Dynamic memory allocation and strings.

This is a discussion on Dynamic memory allocation and strings. within the C Programming forums, part of the General Programming Boards category; Hi, I am trying to ask the user for an input (a string), then store the input in a string ...

  1. #1
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    Dynamic memory allocation and strings.

    Hi,
    I am trying to ask the user for an input (a string), then store the input in a string variable with the same length of the string in-putted.
    Is this possible? I have some code below but this requires the user to input the string twice.

    Code:
    #include <stdio.h>
    #include <stdlib.h>
    #include <string.h>
    
    int main(void){
    int num_char=1, i;
    char holder=' ';
    char *string;
    printf("Please enter a sentence:\n");
    while (holder != '\n'){
    	holder = getchar();
    	printf("%c ",holder);
    	num_char++;
    }
    printf("\n%d\n",num_char);
    string = (char*) malloc(sizeof(char)*num_char);
    gets(string);
    for (i=0; i<num_char; i++){
    	printf("%c",string);}
    return 0;
    }
    Thanks

    Sef

  2. #2
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    You're not allocating enough space. Make sure you allocate enough room to store the '\0':
    Code:
    string = (char*) malloc(sizeof(char)*(num_char + 1));
    Also, please don't ever use gets(). It's not safe.

    And to the meat of the matter, there's no way to portably peak into the input buffer, so the only way you're going to pull off what you're trying to accomplish is by slowly building up the buffer using realloc():
    Code:
    char *string = NULL;
    size_t bytes_allocated = 0;
    puts("Please enter a sentence:");
    do
    {
      holder = getchar();
      if(holder != '\n')
      {
        if(string != NULL)
          string = malloc(2);
        else
          string = realloc(string, bytes_allocated + 2);  // + 2 to make room for the input character plus a '\0'
        string[bytes_allocated++] = holder;
      } while(holder != '\n');
    }
    string[bytes_allocated] = '\0';
    Something like that anyway.
    Last edited by itsme86; 01-03-2011 at 11:00 AM. Reason: Initially malloc() 2 bytes instead of 1
    If you understand what you're doing, you're not learning anything.

  3. #3
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    I can think of two basic options.
    1. There is a maximum you expect from the user and will discard anything else after that:
    Code:
    char buffer[MAX_LEN+1];  // one extra space for the null character
    char *input;
    read string into buffer using fgets, scanf, etc
    allocate strlen(buffer) + 1 bytes into input 
    copy the contents of buffer into input
    2. There is no maximum, or you like causing yourself undue suffering.
    Code:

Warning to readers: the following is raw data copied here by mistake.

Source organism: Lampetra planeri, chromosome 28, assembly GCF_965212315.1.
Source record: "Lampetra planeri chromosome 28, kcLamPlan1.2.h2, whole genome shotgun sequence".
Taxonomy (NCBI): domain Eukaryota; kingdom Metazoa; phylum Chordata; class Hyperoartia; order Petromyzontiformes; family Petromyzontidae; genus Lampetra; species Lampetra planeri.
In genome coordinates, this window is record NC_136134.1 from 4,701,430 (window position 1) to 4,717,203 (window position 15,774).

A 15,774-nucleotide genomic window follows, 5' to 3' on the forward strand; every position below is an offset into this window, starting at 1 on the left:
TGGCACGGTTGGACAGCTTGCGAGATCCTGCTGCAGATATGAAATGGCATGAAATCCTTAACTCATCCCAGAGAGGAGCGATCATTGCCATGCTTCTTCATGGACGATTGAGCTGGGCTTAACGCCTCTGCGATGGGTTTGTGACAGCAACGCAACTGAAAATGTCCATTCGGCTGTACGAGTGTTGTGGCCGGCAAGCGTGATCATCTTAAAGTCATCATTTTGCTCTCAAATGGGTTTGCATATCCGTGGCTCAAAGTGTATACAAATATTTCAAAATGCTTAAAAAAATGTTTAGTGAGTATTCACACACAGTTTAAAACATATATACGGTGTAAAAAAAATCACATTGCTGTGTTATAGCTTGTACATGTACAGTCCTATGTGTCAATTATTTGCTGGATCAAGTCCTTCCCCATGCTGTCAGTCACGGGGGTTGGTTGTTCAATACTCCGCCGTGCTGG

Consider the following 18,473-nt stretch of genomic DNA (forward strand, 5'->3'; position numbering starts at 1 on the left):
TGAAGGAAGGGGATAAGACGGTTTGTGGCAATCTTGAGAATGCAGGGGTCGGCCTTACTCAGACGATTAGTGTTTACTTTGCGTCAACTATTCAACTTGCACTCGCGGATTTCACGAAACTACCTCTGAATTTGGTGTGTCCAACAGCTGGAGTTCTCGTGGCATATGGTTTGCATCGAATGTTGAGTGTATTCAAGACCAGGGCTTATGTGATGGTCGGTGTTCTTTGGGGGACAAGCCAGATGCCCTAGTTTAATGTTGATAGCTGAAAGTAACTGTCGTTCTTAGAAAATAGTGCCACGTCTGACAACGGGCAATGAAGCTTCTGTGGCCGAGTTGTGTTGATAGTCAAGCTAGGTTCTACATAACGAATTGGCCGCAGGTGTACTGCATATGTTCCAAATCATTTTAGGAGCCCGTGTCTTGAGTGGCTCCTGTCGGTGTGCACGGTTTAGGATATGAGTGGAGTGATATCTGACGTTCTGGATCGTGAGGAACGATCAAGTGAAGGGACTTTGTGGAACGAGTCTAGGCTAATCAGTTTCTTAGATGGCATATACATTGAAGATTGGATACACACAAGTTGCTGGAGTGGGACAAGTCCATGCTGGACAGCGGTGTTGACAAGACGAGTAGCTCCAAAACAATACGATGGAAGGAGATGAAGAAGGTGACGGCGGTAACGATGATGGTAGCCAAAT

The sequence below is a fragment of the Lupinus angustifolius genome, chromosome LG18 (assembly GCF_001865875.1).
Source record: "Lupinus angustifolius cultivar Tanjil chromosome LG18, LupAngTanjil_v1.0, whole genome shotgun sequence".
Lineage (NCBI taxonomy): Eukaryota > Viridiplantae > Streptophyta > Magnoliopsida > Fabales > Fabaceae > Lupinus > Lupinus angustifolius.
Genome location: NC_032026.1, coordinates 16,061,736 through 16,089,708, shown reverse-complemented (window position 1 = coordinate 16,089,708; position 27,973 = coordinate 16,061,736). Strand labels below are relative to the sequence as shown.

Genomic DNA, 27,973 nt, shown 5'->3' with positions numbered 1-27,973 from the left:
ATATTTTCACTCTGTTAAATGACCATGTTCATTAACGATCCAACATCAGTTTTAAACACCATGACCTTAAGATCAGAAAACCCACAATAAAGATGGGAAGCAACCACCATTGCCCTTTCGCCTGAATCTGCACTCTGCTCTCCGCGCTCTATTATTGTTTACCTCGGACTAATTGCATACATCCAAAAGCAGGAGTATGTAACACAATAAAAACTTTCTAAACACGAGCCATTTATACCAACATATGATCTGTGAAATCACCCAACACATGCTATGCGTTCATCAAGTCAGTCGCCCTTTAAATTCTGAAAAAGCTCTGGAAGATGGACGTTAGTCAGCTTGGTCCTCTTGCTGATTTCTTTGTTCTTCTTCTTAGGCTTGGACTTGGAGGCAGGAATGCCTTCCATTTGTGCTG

char c;
    char *input = malloc(1);  // initial allocation so we can just realloc in our loop
    int n_char = 0;
    input[0] = '\0';  // null terminate input in case they enter no data
    do
        c = read a character
        if c is not EOF
            reallocate n_char+1 bytes into input
            copy c onto the end of input
            null terminate input
    while c is not EOF
    There is a third method that uses a combination of 1 and 2 so you read in, say, 1000 chars at a time to a buffer and reallocate if need be. This would be my preferred method only if option 1 is not sufficient.

  4. #4
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    Quote Originally Posted by itsme86 View Post
    Code:
    ...
          string = realloc(string, bytes_allocated + 2);  // + 2 to make room for the input
    ...
    You only need to add one more byte each time, since your previous instance already had a null, and you're only adding one character of input in each iteration.

  5. #5
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    Quote Originally Posted by anduril462 View Post
    You only need to add one more byte each time, since your previous instance already had a null, and you're only adding one character of input in each iteration.
    Look at my code again. I'm only adding the '\0' once, after the loop.
    If you understand what you're doing, you're not learning anything.

  6. #6
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    Duh...yeah, I see that now. Besides, you only increment bytes_allocated by 1 each time, so realloc will only go up by one from it's previous value. I'll take that foot out of my mouth and remove my head from my...

  7. #7
    Algorithm Dissector iMalc's Avatar
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    You appear to be using gets. gets is bad and can never be used safely. Do not use it ever!
    Use fgets instead.
    My homepage
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  8. #8
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    Ahh it all makes sense now, also I realise not to use gets. haha

    Thanks

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